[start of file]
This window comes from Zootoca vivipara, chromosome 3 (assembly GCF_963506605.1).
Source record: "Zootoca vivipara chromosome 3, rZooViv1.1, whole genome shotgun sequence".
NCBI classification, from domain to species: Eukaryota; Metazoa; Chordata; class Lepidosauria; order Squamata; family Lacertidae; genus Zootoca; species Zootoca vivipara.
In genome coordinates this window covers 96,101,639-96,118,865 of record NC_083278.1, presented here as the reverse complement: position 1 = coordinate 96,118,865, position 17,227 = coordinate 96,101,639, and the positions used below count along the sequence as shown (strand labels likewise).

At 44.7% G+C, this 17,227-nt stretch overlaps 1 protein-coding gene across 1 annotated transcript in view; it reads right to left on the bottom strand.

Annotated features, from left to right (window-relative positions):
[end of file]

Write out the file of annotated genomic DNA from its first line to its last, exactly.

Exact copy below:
This window comes from Zootoca vivipara, chromosome 3 (assembly GCF_963506605.1).
Source record: "Zootoca vivipara chromosome 3, rZooViv1.1, whole genome shotgun sequence".
NCBI classification, from domain to species: Eukaryota; Metazoa; Chordata; class Lepidosauria; order Squamata; family Lacertidae; genus Zootoca; species Zootoca vivipara.
In genome coordinates this window covers 96,101,639-96,118,865 of record NC_083278.1, presented here as the reverse complement: position 1 = coordinate 96,118,865, position 17,227 = coordinate 96,101,639, and the positions used below count along the sequence as shown (strand labels likewise).

At 44.7% G+C, this 17,227-nt stretch overlaps 1 protein-coding gene across 1 annotated transcript in view; it reads right to left on the bottom strand.

Annotated features, from left to right (window-relative positions):